The car dives into corners with far more zeal than the Ford Focus RS, happily putting the power down at the apex and slingshotting you down the next straight. Again, the steering feel is occasionally a bit vague, but the car responds remarkably well both to steering changes and throttle adjustments. If ever I ran a little wide, it never took more than a quick lift off the gas to tuck the nose back in.
The slinky 245/30 ZR20 Continental SportContact 6 tires offer good feedback and plenty of grip and, yes, while it was typically the front tires that gave up first, the car never flopped over into terminal understeer -- where turning the wheel further just doesn't do anything. Adding more steering input always brought the nose closer to the apex, thanks I'm sure in no small part to a stability control system capable of braking the inside wheel.
Regardless of the trickery at play here, the Civic Type R drives really, really nicely on the track. I got up to speed quickly on an unfamiliar course and was immediately having a blast, even when I ran out of grip. That's not something you can say for many FWD cars on the market.
It's also worth pointing out that the brakes performed well. The pedal feel is firm and, despite a hot, sunny day, stayed so throughout the day. Our stints were admittedly short and ICAR's setup doesn't have many big braking zones, but I was never left doubting my ability to scrub off speed
The new Type R has three driving modes, the most posh being "Comfort." In this the suspension is at its softest, throttle most relaxed and steering most light. Believe it or not, in this mode, it's actually comfortable. Those lovely seats, too, don't punish you. There's some road noise, no doubt about that, and the car feels floaty at times, but those are minor complaints. The Type R's ride quality is on another planet compared to harsher options like the Subaru WRX STI.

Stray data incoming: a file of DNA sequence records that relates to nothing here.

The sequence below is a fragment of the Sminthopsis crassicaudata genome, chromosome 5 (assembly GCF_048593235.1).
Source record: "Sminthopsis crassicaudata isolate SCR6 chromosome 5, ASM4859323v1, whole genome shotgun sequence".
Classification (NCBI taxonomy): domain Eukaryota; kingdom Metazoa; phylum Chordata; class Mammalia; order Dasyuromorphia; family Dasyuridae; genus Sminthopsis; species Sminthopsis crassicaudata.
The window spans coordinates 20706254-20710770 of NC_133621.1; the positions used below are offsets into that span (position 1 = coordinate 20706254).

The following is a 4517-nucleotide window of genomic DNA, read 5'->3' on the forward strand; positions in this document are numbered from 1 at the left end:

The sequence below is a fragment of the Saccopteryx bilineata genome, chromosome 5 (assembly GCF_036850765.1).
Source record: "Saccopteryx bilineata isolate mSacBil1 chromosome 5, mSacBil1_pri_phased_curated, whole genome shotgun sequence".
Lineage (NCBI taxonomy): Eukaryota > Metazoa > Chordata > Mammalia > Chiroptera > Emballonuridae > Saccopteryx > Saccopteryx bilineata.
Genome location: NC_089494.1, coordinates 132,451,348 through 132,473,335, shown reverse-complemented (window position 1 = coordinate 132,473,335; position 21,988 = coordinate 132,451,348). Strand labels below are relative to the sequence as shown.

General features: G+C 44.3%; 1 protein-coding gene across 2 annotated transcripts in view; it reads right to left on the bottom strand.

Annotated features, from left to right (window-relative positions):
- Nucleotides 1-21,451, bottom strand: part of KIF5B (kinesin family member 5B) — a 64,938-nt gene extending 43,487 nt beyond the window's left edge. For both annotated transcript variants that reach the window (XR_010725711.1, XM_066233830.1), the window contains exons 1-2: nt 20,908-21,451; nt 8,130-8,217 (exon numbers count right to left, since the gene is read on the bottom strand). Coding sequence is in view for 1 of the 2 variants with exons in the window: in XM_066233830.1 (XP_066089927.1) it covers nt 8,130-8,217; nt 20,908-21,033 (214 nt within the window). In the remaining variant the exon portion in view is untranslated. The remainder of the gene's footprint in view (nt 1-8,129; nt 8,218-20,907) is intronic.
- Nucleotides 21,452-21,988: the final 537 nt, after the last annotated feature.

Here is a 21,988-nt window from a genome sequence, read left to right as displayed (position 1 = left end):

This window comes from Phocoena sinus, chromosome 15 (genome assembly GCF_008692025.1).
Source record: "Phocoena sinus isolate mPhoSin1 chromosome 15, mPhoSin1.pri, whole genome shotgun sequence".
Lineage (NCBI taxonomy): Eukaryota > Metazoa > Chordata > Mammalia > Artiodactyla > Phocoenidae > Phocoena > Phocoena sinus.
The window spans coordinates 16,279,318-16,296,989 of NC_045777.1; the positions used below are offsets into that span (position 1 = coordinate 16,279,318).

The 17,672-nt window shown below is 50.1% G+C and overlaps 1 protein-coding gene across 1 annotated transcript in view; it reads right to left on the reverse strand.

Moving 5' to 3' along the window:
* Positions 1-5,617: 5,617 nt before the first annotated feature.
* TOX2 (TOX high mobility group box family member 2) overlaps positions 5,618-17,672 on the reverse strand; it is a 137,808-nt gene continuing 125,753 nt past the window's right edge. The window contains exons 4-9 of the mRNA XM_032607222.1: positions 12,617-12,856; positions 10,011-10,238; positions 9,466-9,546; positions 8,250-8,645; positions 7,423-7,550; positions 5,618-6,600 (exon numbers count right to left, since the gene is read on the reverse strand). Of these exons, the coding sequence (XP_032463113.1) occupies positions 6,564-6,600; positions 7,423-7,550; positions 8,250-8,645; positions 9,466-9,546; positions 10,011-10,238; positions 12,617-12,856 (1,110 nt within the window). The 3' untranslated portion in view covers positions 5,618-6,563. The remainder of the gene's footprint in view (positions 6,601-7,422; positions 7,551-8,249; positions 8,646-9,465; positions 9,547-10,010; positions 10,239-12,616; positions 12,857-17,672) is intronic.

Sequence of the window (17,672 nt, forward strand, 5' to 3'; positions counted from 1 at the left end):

Dial things up to Sport mode and everything cinches down a bit. This is the default mode and the best one for most of your occasionally sporty driving antics. But, if you want to go harder, toggle your way up to +R. Here the suspension is stiffest, throttle most reactive and the steering most linear to give the best precision.
Even in this mode, when driving on the limit, that curious triple-pipe exhaust is far from loud. That's great if you're trying to be a little stealthy, but I have a feeling that certain members of the aftermarket community will make a mint selling louder options for this car.
Speaking of stealthy, the Type R is anything but. I lost count of the number of turned heads, big smiles and thumbs up I received over two days of driving this thing. Despite being "just a Civic" the awareness of this car, even in rural Canada, is impressive. That giant wing alone will earn you plenty of attention, but while all the vents and louvers may seem somewhat excessive, know that it's done for purpose. Whether cooling, ducting or reducing lift, the aero appendages here are functional.
While cars like the Subaru WRX STI, Ford Focus RS and Volkswagen Golf R offer plenty of thrills and performance, when it comes to offering a compelling mixture of race-focused performance and day-to-day usability, the Type R is looking tough to beat. And, at $33,900, it's cheaper than the rest, too -- at least, it should be. Dealers are certainly adding a bit more to that figure. And granted, the other cars all feature all-wheel drive, and the complete lack of active safety niceties like adaptive cruise and lane-departure assist on the Civic is disappointing, but nobody's perfect.
The 2017 Civic Type R is a remarkable car and a new benchmark. Yes, dear readers, it was certainly worth the wait.
Roadshow accepts multi-day vehicle loans from manufacturers in order to provide scored editorial reviews. All scored vehicle reviews are completed on our turf and on our terms. However, for this feature, travel costs were covered by the manufacturer. This is common in the auto industry, as it's far more economical to ship journalists to cars than to ship cars to journalists. The judgments and opinions of Roadshow's editorial team are our own and we do not accept paid content.